Access to Palliative Care Consultation for Hospitalized Adults with COVID-19 in an Urban Health System: Were There Disparities at the Peak of the Pandemic?

Journal of Palliative Medicine
Julia L FrydmanLaura P Gelfman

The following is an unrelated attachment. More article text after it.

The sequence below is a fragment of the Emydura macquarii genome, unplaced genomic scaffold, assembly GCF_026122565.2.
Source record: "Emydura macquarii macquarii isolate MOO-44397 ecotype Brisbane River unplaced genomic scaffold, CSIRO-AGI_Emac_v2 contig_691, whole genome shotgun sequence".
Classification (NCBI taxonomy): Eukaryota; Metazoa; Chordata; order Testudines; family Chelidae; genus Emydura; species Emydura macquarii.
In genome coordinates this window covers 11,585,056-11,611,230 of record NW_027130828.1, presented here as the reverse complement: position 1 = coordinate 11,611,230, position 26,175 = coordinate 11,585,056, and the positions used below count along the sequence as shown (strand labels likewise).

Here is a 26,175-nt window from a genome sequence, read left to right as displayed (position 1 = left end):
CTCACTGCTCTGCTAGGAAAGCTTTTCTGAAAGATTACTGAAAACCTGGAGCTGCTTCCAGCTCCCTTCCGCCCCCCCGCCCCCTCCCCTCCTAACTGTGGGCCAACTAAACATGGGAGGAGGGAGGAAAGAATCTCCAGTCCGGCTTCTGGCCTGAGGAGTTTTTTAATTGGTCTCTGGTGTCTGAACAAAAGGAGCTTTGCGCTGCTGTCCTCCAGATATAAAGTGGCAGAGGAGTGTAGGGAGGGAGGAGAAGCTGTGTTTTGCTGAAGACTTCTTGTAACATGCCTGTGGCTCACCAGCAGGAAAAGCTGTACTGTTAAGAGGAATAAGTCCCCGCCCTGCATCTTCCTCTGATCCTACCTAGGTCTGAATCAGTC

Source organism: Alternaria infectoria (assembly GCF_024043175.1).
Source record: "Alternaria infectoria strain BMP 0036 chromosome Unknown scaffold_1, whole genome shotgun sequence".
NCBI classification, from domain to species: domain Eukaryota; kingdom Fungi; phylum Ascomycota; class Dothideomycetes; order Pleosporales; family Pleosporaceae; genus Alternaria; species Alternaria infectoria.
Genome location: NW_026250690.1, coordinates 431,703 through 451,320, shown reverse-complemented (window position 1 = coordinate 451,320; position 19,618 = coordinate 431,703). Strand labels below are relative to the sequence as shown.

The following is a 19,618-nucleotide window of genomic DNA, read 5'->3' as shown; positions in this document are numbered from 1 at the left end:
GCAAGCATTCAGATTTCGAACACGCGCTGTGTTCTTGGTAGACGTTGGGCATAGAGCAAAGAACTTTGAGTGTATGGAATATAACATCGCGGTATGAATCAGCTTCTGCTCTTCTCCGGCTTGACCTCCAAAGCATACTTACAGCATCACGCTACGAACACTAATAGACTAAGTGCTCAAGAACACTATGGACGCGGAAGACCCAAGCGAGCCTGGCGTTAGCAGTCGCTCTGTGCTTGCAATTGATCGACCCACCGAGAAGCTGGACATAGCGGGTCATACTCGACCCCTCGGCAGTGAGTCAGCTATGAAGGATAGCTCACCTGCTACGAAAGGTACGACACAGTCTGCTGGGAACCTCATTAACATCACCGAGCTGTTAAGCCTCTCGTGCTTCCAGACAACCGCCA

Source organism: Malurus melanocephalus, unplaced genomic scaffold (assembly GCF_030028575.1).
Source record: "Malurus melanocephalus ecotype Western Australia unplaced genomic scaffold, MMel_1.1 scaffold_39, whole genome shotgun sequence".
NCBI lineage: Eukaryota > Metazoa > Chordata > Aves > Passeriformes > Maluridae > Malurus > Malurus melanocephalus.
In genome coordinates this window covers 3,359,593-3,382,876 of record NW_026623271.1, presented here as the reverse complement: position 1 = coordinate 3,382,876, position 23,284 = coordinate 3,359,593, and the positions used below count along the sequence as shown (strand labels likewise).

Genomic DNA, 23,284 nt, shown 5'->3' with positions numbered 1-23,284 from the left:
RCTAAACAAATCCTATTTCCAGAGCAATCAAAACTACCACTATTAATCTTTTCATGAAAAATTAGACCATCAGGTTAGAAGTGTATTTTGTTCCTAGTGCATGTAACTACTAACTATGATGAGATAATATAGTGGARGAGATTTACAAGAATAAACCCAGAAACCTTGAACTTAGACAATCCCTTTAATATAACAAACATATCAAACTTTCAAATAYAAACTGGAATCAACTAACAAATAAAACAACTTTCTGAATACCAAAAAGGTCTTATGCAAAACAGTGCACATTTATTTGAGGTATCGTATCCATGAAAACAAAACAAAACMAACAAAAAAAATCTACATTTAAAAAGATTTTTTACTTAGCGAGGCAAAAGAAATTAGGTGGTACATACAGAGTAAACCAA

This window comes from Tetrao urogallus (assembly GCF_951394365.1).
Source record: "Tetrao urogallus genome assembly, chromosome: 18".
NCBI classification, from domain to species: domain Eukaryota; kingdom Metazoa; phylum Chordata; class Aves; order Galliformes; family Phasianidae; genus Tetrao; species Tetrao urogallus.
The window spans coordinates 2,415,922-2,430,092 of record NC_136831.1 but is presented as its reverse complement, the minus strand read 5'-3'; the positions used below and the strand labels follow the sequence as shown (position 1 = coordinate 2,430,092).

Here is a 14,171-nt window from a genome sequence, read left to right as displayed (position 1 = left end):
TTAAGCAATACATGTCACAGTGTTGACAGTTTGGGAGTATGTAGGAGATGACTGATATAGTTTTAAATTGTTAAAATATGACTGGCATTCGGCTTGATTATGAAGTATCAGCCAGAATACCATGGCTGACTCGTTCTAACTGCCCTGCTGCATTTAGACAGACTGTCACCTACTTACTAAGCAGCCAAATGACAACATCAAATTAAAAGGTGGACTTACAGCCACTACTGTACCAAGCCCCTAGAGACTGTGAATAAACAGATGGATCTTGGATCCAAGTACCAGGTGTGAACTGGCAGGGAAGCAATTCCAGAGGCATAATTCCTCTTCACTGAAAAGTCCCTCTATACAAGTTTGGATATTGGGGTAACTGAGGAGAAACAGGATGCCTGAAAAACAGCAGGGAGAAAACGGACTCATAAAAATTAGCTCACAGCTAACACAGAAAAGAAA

Background: Palliative care (PC) services expanded rapidly to meet the needs of coronavirus disease 2019 (COVID-19) patients, yet little is known about which patients were referred for PC consultation during the pandemic. Objective: Examine factors predictive of PC consultation for COVID-19 patients. Design: Retrospective cohort study of COVID-19 patients discharged from four hospitals (March 1-June 30, 2020). Exposures: Patient demographic, socioeconomic, and clinical factors and hospital-level characteristics. Outcome Measurement: Inpatient PC consultation. Results: Of 4319 hospitalized COVID-19 patients, 581 (14%) received PC consultation. Increasing age, serious illness (cancer, chronic obstructive pulmonary disease, and dementia), greater illness severity, and admission to the quaternary hospital were associated with receipt of PC consultation. There was no association between PC consultation and race/ethnicity, household crowding, insurance status, or hospital-factors, including inpatient, emergency department, and intensive care unit census. Conclusions: Although site variation existed, the highest acuity patients were most likely to receive PC consultation without racial/ethnic or socioeconomic disparities.


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